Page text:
Federal Reserve Governor Lael Brainard said Wednesday she wants to see how the U.S. economy is performing before making changes to the central bank’s current stance on monetary policy.
“The committee has a pretty substantial adjustment in the path of rates over the past few meetings,” Brainard told CNBC’s Steve Liesman on “Squawk on the Street.” “It will take some time to see that work through the economy, so I certainly want to monitor and assess how the economy is reacting to those cuts.”
The adjustment Brainard refers to is the three rate cuts by the U.S. central bank this year. Those rate cuts followed four rate hikes in 2018, the last of which contributed to a massive sell-off in U.S. stocks.
The Fed’s most-recent rate cut came in October. Back then, Chairman Jerome Powell raised the bar for further rate cuts but noted the Fed remains a long way from hiking rates any time soon.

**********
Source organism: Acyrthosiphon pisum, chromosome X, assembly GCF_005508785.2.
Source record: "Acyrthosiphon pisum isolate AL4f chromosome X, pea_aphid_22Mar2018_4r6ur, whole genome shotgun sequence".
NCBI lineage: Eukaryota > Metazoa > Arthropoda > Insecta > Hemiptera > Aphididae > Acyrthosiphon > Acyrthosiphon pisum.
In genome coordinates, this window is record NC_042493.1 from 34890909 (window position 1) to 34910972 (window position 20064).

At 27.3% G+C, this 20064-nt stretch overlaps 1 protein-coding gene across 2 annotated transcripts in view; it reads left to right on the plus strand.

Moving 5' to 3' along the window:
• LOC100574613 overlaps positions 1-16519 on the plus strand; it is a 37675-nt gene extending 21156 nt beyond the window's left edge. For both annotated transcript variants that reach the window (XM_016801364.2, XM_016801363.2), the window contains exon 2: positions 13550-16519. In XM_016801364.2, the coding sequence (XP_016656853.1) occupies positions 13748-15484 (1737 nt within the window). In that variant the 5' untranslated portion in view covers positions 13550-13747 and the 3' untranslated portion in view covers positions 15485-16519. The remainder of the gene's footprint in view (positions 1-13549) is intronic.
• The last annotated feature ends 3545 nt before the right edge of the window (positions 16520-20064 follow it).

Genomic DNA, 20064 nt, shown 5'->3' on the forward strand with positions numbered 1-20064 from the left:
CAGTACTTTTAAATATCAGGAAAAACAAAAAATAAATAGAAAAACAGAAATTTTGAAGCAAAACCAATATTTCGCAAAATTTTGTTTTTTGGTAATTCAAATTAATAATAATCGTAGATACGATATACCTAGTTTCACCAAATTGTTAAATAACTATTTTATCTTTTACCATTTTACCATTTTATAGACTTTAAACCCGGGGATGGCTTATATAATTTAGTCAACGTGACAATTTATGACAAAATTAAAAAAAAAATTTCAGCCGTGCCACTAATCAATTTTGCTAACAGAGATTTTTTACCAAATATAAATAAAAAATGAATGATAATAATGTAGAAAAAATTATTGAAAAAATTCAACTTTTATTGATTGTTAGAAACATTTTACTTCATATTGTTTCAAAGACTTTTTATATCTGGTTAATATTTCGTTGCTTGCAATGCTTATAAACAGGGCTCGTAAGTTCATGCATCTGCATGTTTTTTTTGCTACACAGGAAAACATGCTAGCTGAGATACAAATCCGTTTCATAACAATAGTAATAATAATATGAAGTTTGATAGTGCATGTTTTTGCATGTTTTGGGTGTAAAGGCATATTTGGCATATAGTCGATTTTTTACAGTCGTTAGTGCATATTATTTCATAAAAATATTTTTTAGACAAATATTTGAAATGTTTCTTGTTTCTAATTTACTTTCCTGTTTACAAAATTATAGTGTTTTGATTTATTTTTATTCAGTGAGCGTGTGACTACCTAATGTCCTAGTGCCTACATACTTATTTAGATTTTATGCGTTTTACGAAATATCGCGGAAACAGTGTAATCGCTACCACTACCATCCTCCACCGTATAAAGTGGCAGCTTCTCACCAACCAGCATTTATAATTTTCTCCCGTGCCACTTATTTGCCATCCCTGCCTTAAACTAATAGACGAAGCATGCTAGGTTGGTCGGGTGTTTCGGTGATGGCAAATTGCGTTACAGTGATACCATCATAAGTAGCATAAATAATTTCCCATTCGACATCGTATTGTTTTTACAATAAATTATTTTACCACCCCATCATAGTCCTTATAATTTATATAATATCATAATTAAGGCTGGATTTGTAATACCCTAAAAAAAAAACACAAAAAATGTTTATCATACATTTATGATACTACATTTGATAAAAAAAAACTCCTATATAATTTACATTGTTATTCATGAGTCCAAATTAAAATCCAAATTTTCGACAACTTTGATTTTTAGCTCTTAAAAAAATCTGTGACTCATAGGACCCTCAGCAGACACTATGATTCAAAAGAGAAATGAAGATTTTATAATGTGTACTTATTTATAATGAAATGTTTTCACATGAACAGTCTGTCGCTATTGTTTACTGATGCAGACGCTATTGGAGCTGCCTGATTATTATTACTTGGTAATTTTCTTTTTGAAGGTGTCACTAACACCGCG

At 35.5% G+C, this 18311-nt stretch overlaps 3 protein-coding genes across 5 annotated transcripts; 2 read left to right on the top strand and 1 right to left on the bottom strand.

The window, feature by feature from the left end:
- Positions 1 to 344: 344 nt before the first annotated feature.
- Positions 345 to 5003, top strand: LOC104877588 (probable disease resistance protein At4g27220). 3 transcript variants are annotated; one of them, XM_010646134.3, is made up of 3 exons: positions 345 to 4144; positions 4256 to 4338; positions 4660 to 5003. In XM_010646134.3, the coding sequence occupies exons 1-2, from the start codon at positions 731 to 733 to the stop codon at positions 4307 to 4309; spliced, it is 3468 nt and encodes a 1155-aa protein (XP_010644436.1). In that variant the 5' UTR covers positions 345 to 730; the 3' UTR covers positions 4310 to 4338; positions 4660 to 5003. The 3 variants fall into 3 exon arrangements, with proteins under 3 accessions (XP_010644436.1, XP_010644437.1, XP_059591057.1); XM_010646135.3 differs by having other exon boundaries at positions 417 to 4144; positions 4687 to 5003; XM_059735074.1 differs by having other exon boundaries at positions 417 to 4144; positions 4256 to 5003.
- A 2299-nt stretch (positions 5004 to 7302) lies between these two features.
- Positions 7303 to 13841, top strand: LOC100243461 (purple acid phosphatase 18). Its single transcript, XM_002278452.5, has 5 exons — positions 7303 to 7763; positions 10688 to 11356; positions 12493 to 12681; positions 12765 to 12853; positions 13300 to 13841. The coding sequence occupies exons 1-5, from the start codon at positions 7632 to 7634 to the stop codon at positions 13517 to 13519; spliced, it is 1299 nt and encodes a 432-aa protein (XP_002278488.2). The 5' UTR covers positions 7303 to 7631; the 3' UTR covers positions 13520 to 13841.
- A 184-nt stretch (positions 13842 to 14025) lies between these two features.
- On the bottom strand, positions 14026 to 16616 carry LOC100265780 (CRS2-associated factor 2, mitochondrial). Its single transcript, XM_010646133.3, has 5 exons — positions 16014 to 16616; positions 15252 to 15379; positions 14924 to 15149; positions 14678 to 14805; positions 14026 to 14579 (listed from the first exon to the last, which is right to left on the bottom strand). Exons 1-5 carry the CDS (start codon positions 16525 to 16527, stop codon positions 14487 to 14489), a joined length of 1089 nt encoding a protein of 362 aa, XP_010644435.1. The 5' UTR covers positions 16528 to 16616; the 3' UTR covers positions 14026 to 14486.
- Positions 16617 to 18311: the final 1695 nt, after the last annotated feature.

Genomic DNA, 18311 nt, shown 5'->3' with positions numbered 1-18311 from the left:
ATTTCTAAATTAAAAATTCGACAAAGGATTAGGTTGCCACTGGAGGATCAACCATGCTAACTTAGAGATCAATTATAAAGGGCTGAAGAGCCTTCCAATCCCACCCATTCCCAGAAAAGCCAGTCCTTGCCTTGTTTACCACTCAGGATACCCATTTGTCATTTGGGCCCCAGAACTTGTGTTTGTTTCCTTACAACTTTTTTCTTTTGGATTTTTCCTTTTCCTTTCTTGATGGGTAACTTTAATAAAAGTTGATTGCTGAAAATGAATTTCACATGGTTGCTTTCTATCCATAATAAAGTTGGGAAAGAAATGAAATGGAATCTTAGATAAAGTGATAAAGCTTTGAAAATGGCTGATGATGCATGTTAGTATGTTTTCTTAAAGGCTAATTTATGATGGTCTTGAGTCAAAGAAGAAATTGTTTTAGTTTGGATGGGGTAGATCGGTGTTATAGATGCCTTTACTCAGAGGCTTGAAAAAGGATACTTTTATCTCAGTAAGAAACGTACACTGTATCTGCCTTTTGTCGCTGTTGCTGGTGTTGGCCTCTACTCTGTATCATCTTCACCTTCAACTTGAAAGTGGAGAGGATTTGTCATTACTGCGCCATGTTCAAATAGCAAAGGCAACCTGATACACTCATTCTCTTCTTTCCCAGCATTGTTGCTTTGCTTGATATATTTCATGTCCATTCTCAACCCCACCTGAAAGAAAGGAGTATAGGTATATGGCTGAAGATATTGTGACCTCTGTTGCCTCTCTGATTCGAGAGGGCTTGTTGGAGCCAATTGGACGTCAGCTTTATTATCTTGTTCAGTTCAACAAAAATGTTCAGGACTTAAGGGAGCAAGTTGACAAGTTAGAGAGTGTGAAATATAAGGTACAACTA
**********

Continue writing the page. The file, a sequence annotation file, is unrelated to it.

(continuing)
Brainard noted residential investments have improved since the Fed started easing again, but reiterated she wants to “wait for a little bit” before the central bank makes changes as she assesses how “the outlook is adjusting.”
One of the factors Brainard is accounting for in her outlook is the status of U.S.-China trade relations, she said. Both countries have been engaged in a trade war for nearly two years. Back in October, President Donald Trump said a so-called phase one deal would be signed this month. However, there are reports saying the negotiations could hit an impasse.
“We’ve taken out some insurance against that, but we still hear from our business contacts that they’re sitting on the sideline waiting for some of this uncertainty to be resolved,” said Brainard. “I don’t think the expectation is for a major deal, but even a truce would be a significant reduction in uncertainty for a lot of businesses around the country that are sitting on the sidelines in terms of investment.”